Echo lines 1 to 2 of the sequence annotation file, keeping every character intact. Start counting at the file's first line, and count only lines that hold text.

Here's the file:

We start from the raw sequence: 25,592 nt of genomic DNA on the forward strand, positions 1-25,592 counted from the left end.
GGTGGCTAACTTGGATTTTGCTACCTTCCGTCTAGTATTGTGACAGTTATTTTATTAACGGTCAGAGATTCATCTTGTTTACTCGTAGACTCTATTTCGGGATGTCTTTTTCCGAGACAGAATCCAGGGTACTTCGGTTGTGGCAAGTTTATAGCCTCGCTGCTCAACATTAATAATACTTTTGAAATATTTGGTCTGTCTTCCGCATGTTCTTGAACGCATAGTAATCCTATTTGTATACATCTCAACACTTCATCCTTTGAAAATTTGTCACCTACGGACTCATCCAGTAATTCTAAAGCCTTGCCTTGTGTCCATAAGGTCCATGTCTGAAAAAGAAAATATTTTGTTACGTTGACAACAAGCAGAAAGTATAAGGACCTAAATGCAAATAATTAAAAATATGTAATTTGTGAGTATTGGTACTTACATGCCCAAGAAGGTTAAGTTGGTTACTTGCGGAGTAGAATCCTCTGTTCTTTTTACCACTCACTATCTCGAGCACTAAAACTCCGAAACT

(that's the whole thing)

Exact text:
We start from the raw sequence: 25,592 nt of genomic DNA on the forward strand, positions 1-25,592 counted from the left end.
GGTGGCTAACTTGGATTTTGCTACCTTCCGTCTAGTATTGTGACAGTTATTTTATTAACGGTCAGAGATTCATCTTGTTTACTCGTAGACTCTATTTCGGGATGTCTTTTTCCGAGACAGAATCCAGGGTACTTCGGTTGTGGCAAGTTTATAGCCTCGCTGCTCAACATTAATAATACTTTTGAAATATTTGGTCTGTCTTCCGCATGTTCTTGAACGCATAGTAATCCTATTTGTATACATCTCAACACTTCATCCTTTGAAAATTTGTCACCTACGGACTCATCCAGTAATTCTAAAGCCTTGCCTTGTGTCCATAAGGTCCATGTCTGAAAAAGAAAATATTTTGTTACGTTGACAACAAGCAGAAAGTATAAGGACCTAAATGCAAATAATTAAAAATATGTAATTTGTGAGTATTGGTACTTACATGCCCAAGAAGGTTAAGTTGGTTACTTGCGGAGTAGAATCCTCTGTTCTTTTTACCACTCACTATCTCGAGCACTAAAACTCCGAAACT